I’ll have so more champers and maybe I can kill enough brain cells to watch Vow again without a running commentary of the plot problems… or maybe I could drink enough champers to become a Romanticist and not care about the plot and character problems… No. There’s not enough champers in France and California combined for that.

 

 

OOh, Look, Sherlock! Lots of Treats For Fans

Benedict Cumberbatch as BBC Sherlock in black coat for series 3

Where the hell is that bloody cable installer? I’ve got to hook it up to the hard drive and test the video feed before John gets back.

Just a quick post of links to some yummy things to keep us going and as compensation for those of  us who do not live in an area where we can watch the BBC Sherlock Series 3 on New Year’s Day. (After 13 years with no TV reception, I am waiting for the cable installers to arrive and give me Local Basic Cable for obvious reasons. Please, don’t tell them that I’ll be canceling it after February…)

First, if you think we’ve been inundated with Sherlock Holmes recently, you ain’t seen nothin’ yet! A U.S. judge has ruled that most of Sherlock Holmes canon is now in the public domain (not including John Watson’s second wife, however…). The ruling came as the result of a civil action brought by author and editor Leslie Klinger (the New Annotated Sherlock Holmes) and states that elements of the Sherlock Holmes stories written by Doyle prior to 1 January, 1923 are now in the U.S. public domain. There’s a very well-done article in the New York Times here.  

There’s another one that makes a nice distinction between the stories being in the public domain and the characters and story elements being in the public domain at the Wall Street Journal (which makes sense given the financial implications). And if you’ve a legal frame of mind, the blog TechDirt dices the ruling into judicial slices for you. There’s another article at The Hollywood Reporter that also digs into the ruling and its implications for creatives (writers & filmmakers, natch).

The Doyle estate argument definitely was a weak one for the U.S. courts where a fine distinction between “flat entertainment characters” and “complex literary characters” is not likely to be recognized. (I’m writing that with a straight face. No, really, I am… Okay, there was a little sarcasm in my head and there was maybe a little wink-wink-nudge-nudge going on when I typed “recognized.”) While I expect a veritable flood of Biblical proportions of Sherlock Holmes creative (and I use that term in its loosest sense) to deluge my in-box and the internet, it should be noted that an appeal of the ruling is possible (I’d say likely since otherwise the Doyle estate has basically lost all of its U.S. licensing income immediately, as opposed to at least delaying the loss by another couple of years).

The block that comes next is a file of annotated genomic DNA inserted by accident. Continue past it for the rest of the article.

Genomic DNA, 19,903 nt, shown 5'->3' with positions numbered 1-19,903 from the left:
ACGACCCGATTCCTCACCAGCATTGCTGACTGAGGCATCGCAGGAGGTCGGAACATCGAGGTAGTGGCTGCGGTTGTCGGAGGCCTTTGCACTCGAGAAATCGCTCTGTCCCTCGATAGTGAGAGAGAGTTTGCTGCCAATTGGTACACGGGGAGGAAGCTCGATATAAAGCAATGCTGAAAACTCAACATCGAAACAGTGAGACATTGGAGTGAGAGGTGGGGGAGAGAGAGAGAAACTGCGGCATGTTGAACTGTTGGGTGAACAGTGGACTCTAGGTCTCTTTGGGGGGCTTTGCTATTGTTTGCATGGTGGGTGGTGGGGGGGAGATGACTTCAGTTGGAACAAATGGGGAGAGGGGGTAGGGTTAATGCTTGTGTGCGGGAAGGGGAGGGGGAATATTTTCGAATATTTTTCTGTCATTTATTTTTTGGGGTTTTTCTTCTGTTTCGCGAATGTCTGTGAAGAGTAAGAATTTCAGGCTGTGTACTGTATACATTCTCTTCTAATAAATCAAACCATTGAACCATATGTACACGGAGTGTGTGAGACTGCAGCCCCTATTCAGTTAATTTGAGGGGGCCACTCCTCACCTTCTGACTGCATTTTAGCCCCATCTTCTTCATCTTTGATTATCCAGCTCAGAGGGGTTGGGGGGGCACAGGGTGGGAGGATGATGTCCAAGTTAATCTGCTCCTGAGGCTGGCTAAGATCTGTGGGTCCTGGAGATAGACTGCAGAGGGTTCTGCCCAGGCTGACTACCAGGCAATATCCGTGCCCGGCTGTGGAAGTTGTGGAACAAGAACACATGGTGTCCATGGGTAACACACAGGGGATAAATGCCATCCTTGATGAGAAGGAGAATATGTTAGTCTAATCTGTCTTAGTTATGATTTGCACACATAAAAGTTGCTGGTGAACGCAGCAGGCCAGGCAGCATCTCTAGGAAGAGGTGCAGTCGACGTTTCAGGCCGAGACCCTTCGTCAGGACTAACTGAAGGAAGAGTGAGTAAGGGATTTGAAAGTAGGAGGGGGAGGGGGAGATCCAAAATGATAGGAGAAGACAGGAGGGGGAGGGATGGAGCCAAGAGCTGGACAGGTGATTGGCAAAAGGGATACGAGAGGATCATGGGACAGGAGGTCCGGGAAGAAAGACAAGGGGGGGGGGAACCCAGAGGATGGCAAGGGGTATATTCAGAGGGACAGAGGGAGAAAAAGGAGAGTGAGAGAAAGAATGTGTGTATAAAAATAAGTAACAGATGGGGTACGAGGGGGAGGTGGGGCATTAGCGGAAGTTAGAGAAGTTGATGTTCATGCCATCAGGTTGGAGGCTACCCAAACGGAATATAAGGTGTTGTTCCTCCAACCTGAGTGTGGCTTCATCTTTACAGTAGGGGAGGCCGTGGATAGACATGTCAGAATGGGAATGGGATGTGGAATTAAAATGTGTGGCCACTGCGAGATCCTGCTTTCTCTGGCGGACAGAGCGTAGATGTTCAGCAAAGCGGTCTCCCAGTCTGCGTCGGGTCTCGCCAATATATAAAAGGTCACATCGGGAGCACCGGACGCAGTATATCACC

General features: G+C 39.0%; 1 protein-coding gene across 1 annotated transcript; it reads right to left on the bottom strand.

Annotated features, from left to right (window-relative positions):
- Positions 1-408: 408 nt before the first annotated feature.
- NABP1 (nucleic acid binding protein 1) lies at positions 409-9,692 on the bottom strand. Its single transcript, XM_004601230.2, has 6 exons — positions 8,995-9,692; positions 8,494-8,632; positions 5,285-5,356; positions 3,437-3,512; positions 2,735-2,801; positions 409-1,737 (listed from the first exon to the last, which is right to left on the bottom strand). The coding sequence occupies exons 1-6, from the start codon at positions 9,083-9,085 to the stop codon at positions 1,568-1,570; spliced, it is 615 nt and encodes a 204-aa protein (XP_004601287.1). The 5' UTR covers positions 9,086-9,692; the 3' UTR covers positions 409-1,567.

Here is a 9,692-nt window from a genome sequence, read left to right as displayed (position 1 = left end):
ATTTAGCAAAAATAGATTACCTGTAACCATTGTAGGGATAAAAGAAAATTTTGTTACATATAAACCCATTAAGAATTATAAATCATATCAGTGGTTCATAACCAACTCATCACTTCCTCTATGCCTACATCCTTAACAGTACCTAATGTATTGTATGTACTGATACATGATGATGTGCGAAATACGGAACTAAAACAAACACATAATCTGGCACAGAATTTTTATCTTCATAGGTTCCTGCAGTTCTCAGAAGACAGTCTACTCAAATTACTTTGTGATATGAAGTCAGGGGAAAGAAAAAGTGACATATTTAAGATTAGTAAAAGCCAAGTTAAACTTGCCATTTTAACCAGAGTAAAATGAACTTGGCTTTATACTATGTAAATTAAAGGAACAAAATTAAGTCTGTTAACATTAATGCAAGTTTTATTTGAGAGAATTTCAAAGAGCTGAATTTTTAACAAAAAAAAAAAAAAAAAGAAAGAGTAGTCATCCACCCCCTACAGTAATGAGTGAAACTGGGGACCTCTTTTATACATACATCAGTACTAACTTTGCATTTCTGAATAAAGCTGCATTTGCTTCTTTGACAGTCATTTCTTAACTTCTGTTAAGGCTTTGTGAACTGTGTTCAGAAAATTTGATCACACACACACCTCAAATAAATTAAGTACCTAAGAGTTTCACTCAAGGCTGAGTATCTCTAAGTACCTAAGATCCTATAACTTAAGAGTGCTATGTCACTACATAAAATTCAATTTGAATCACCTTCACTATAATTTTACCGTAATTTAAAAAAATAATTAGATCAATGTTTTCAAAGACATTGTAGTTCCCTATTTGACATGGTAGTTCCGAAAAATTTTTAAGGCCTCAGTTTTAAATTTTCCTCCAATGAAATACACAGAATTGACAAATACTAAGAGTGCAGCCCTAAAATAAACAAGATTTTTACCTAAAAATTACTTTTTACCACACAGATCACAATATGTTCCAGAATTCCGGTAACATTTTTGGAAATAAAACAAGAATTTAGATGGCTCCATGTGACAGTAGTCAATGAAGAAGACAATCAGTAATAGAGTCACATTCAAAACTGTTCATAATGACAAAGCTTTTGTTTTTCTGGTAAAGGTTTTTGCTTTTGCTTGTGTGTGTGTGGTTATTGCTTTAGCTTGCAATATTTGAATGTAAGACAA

But don’t expect to see a flood of BBC Sherlock fan fiction getting published on Amazon any time soon (well, not unless they pull a 50 Shades of Grey and scrub the serial numbers off with different names, et al). BBC and Team Sherlock made it clear when Elementary was being bantered about that they intend to “protect the interest and wellbeing of our offspring.” A reasonably polite way of saying they’ll sue the trousers and pants off anyone who tries to cash in on their work.

Photo Spoiler Alert: Stop Now If You Don’t Want to See ANYTHING from BBC Sherlock Series 3

Second, there’s a lovely bit of fun on PBS to attempt to quell the riots until the 19th January. It’s called Unlocking Sherlock, and if by chance you haven’t seen it, you should. Mark Gatiss has quite a lot of fun chewing up the scenery as he reads excerpts from Arthur Conan Doyle’s original work, and Steven Moffat is rather charmingly mellow and candid as he talks about Sherlock Season 1 & 2, particularly A Scandal in Belgravia (he admits that his Irene Adler is not a nice person and does some incredibly horrible things during the episode — and that Sherlock is chillingly cold-blooded when he saves Mycroft’s bacon and roasts Adler at the end). And then there are all of those behind-the-scenes clips we hadn’t seen before and the bits with Cumberbatch and Freeman (my gosh, Cumberbatch looks so thin in those clips (and pale)! I want to make a giant pot of Tom Kai Gai (Thai chicken soup) and an entire bakery of goodies and go feed him! Eat! Eat!  Take a little nosh, bubeleh! )

There’s a nice interview with Moftiss (Steven Moffat & Mark Gatiss) about Sherlock Series 3 on ScreenRant.

There’s a whole slew of new official pictures from Sherlock Series 3 released. YOu can see the complete gallery on PBS here. But I’ve grabbed a few faves and posted them below just because the boys look so fine. Continue reading